Do you remember that nasty feeling of sweaty palms? A wave of nausea coming over you? I’m talking about waiting at the door of an exam room, convinced that you know nothing…

Exams

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Exams

By Jo Bertrand

Do you remember that nasty feeling of sweaty palms? A wave of nausea coming over you? The sudden inability to talk your mouth is so dry? No, it’s not the first meeting with the dreaded in-laws, although some parallels could easily be made. I’m talking about waiting at the door of an exam room, convinced that you know nothing and that there’s no way you will get through this experience alive.

We’ve all been there at some point of our lives, whether it be for the 11+, the G.C.S.E French oral exam, university finals, the FCE exam… the list is endless. Somehow though we get through it. We survive to see another day. But what has always baffled me is how people react so differently when faced with the prospect of taking an exam.

I don’t know about you but I’ve always been insanely jealous of those people who party all year round, then the night before the exam flick through my course book, (theirs is empty because they didn’t go to any lectures), and then somehow manage to sail through the exam with flying colours. In the meantime I’m there, present and correct at most of my lectures, panicking for weeks before my finals, and the night before, not only am I trying to cram like mad everything my clever friend points out is missing from my file as he flicks through my text books and observes that I’ve missed out a whole chapter of essential work that is bound to come up in the exam, (draw for breath!), but I’m also panicking about packing my school bag.

Once you’re in the exam room there is the obligatory ritual of snacks and refreshments to be organised. It’s essential that you line them up in edible order so as not to have to think too much whilst writing. The idea is also not to make too much noise during the exam. There’s nothing worse than popcorn rustling in a cinema. The exam room is no exception. So it’s vitally important that the aforementioned sweets are opened and ready to go. Your packet of Polos should be completely opened. These should be sucked and not crunched at the time of consumption otherwise it defeats the whole object of trying to avoid noise pollution. Finally, no cans or cartons should be taken into the exams as both are far too noisy.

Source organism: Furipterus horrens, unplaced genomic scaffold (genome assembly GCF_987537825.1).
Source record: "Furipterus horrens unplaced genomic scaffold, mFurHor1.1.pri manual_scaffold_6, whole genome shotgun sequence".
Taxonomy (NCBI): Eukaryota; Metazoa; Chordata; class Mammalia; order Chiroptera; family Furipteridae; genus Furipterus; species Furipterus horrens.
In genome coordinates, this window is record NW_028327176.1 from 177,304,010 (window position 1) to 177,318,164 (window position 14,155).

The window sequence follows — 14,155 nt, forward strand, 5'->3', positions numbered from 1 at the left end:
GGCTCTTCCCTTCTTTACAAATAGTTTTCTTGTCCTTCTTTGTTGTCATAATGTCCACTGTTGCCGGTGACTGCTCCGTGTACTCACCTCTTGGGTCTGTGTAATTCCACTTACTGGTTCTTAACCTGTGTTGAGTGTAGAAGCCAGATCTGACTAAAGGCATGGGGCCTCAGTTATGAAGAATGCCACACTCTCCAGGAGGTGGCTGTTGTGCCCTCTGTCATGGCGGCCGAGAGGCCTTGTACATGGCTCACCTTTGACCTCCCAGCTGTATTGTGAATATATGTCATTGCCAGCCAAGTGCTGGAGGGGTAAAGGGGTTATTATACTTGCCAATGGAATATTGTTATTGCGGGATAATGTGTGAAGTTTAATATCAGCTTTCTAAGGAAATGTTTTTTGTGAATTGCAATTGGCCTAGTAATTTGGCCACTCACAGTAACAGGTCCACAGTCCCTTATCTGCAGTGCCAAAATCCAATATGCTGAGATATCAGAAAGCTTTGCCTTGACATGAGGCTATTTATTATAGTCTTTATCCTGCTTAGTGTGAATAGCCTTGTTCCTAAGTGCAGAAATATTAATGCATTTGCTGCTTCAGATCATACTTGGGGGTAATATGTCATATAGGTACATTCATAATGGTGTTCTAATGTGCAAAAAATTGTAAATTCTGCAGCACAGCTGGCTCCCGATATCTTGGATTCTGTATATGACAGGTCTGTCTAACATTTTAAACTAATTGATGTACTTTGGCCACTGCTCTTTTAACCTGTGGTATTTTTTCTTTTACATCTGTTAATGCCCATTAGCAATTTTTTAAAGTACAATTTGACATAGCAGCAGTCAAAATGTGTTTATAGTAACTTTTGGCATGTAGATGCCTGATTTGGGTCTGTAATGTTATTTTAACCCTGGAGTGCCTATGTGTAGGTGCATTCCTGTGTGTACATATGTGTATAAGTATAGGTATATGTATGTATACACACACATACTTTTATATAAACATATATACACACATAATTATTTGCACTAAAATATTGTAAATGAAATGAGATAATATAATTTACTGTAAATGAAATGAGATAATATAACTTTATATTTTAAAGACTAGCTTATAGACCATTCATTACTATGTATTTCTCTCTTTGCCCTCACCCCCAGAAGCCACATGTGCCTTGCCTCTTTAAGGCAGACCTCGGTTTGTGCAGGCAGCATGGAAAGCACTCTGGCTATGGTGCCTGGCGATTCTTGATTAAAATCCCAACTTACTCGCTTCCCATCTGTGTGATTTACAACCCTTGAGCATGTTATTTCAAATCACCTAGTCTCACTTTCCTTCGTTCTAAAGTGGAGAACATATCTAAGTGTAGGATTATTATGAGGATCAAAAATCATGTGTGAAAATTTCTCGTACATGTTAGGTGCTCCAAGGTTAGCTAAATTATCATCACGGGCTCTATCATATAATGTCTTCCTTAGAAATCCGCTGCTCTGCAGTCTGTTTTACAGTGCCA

Next up is the bulging pencil case. You should of course have at least 2 pencils and 6 pens. 2 black, 2 blue, 2 red. If you want to go for the novelty points then choose a purple, or green scented pen. Any attempt to make the examiner smile can’t be wrong, can it? Don’t forget your highlighter pens, one of each colour, Tipp-ex, Blu-tack, glue. You never know what might happen. You need a personal clock, although the space on the table is becoming relatively limited at this point, so a watch is an acceptable option.

As you turn your paper over, your mind inevitably goes blank for at least the first ten minutes and you start thinking back to the days when you had a life, in the pre-revision era. Suddenly though, fear takes over. You jab your forehead incessantly with a pen in the hope that this will encourage some sort of intelligent thought to flow from your brain to the paper via your biro. And miracles of miracles, it does. For the next three hours you write constantly, not even pausing for breath, let alone pausing to pick up a polo. In any case their destiny is to get sticky at the bottom of your bag because you stupidly opened the whole packet. But none of that matters anymore because you’re on fire. Nothing can stop you now. And three hours later you’re mentally exhausted and your arm wants to drop off. But you’ve got through it, or at least you think you have…

The post-exam ritual involves everyone saying; ‘Ok lets talk about anything other than the exam because that was absolutely awful.’, and then you all proceed to talk about nothing else but the exam for the next hour. Where you thought you’d done well, now after having listened to what everyone else put, well there’s just no way you could have passed. I wouldn’t even pass myself if I were marking it; the answers I put were so irrelevant. Quality not quantity is what we’ve always been told and I forgot that golden rule. I have an aching arm for nothing.

Now comes the wait. Why can’t examining boards devise a wonderful marking system that can put you out of your misery within the next couple of days. Two months is an obscene amount of time if you ask me. Eventually the envelope arrives. A hot tip: when asked for your address you should always give your parents’ address to avoid having to rush to the door for a week around the results day and then actually having to open the dreaded envelope once it eventually arrives two days late, a sadistic delay intended so that you sweat it out some more. In any case your mum is scared enough as it is and is only too happy to pass on the good news when it arrives on her doorstep. Lo and behold the day when I fail an exam! I’m touching lots of wood as I write this.